4. A method according to claim 1, wherein the broadcast message identifier indicates a transmission to all devices on the physical interconnect.
5. A method according to claim 1, wherein the device-specific identifier indicates an address of the specific device on the physical interconnect.
6. An article of manufacture comprising a machine-accessible storage medium having content stored thereon to provide instructions to result in a machine performing operations including:
operating a first channel of a physical interface between two devices, the first channel defined in a specification of the physical interface, wherein the specification specifies that any broadcast on the first channel is to be identified by transmitting a header having a broadcast channel number and a broadcast address on the physical interconnect, and wherein the specification specifies the first channel is for transmitting to multiple devices simultaneously;
transmitting a message on the first channel with the broadcast channel number and a device-specific identifier to indicate a specific device;
operating a second channel of the physical interface, the second channel defined in the specification to be identified by a channel number and a specific device address, the second channel for sending a message to a specific device; and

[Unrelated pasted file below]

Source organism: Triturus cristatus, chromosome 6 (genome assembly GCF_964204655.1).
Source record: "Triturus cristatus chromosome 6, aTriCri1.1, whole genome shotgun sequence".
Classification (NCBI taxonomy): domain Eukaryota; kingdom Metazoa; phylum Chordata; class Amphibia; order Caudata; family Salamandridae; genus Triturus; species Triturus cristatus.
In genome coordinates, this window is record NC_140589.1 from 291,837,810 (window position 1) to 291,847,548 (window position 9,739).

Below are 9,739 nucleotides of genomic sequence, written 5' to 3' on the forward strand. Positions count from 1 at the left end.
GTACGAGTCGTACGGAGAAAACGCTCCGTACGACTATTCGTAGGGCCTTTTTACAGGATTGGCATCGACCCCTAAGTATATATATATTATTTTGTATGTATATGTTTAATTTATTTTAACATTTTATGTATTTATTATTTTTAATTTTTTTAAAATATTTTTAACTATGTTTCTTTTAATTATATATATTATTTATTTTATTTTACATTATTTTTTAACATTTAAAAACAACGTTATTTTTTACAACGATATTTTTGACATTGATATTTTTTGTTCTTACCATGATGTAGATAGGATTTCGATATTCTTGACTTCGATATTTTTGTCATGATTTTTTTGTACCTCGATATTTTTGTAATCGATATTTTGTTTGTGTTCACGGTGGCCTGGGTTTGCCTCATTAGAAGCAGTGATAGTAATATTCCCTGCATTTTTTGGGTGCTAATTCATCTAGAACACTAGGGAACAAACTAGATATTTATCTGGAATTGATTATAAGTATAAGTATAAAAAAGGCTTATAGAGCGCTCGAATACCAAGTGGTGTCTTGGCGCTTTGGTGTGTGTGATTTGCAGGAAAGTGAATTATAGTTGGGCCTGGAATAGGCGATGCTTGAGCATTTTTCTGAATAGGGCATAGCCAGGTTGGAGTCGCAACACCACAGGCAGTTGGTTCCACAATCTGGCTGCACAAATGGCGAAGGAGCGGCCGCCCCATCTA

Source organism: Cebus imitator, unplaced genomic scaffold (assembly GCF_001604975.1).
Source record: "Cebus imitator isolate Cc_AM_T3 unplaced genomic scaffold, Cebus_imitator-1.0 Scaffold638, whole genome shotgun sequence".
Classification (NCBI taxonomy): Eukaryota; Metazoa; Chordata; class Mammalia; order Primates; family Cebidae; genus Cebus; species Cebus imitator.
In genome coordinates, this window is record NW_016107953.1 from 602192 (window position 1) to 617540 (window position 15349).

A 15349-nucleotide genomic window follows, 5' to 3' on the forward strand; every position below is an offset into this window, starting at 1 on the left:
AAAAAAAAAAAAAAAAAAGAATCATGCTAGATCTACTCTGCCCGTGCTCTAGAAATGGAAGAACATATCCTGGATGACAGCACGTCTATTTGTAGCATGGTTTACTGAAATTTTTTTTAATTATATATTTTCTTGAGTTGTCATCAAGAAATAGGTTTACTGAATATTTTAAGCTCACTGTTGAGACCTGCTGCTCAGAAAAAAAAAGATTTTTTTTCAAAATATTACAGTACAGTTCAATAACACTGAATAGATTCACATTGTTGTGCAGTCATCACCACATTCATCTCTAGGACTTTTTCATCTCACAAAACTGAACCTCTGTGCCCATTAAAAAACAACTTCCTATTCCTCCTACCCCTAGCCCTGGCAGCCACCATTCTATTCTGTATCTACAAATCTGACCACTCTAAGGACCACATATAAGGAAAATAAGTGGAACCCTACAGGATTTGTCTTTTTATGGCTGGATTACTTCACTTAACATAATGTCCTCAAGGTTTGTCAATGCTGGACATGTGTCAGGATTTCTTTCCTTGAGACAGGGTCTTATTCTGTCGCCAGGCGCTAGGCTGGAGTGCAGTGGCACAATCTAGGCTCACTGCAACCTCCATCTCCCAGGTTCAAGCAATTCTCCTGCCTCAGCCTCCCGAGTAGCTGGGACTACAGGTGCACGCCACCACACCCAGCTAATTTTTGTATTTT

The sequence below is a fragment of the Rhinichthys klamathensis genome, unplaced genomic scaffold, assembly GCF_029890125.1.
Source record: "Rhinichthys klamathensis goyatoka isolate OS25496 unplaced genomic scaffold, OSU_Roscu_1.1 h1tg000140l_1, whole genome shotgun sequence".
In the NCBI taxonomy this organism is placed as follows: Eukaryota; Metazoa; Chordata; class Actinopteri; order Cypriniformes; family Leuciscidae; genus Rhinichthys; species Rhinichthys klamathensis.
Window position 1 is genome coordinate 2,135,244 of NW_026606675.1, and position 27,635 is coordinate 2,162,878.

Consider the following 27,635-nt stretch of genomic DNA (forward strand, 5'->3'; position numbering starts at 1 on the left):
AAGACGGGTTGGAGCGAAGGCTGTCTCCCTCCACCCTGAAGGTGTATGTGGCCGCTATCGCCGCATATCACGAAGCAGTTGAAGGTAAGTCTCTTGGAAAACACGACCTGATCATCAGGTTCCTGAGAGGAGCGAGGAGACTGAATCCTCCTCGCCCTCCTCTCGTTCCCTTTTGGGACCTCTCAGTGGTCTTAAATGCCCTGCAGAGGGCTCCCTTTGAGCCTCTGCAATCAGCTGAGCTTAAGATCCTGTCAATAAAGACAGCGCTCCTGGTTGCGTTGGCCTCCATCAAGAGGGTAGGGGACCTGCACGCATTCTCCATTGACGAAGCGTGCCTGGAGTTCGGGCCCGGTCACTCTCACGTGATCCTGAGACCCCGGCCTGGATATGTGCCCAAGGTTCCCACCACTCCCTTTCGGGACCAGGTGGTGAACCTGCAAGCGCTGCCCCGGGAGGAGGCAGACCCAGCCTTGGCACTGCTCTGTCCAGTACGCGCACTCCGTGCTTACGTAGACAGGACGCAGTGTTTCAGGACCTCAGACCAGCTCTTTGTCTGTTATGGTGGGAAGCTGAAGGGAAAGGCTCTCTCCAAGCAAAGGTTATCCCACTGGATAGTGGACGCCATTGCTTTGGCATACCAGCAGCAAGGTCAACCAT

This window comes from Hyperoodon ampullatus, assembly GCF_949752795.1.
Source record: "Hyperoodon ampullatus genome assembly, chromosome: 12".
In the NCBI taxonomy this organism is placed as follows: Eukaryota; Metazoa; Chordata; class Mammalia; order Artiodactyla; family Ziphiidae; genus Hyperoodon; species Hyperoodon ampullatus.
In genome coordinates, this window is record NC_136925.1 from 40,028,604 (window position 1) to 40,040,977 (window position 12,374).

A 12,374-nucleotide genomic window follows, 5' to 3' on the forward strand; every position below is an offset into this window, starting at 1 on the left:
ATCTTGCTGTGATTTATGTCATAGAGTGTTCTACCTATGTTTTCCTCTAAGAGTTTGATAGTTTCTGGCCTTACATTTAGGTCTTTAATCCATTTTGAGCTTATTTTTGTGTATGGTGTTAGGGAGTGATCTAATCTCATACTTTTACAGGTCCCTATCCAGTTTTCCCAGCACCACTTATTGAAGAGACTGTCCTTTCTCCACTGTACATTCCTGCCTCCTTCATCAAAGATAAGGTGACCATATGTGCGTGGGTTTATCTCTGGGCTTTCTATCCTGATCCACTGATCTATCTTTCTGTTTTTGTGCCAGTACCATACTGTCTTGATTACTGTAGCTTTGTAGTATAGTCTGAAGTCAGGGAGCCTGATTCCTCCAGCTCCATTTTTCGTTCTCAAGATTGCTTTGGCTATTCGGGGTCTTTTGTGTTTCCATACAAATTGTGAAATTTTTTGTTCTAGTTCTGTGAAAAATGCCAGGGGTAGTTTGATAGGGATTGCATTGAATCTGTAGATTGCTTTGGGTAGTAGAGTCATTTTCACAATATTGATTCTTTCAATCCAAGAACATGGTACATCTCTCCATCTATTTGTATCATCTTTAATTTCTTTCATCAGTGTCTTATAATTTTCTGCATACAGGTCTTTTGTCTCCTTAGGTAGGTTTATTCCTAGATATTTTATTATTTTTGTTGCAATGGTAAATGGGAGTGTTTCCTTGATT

transmitting with a broadcast address to multiple devices on the second channel.
7. An article of manufacture according to claim 6, wherein the physical interconnect specification complies with the Mobile Scalable Link 2 (MSL2) specification.
8. A portable unit with multiple interconnected processors, comprising:
an application processor to execute application-level operations;
a peripheral subsystem with a peripheral processor; and
a communication bus interconnecting the application processor with the peripheral processor, operation of the communication bus based, at least in part, on a communication bus standard, the communication bus to include a data line, the data line defined in the standard to transfer data on multiple channels, one of the channels defined in the standard to transfer only multicast data, the channel definition in the portable unit to be modified to allow non-multicast data transfer between the application processor and the peripheral processor on the one of the channels.
9. A portable unit according to claim 8, wherein the application processor comprises a general purpose processor.
10. A portable unit according to claim 8, wherein the peripheral subsystem comprises a wireless communication module.
11. A portable unit according to claim 8, wherein the peripheral processor comprises a signal processor.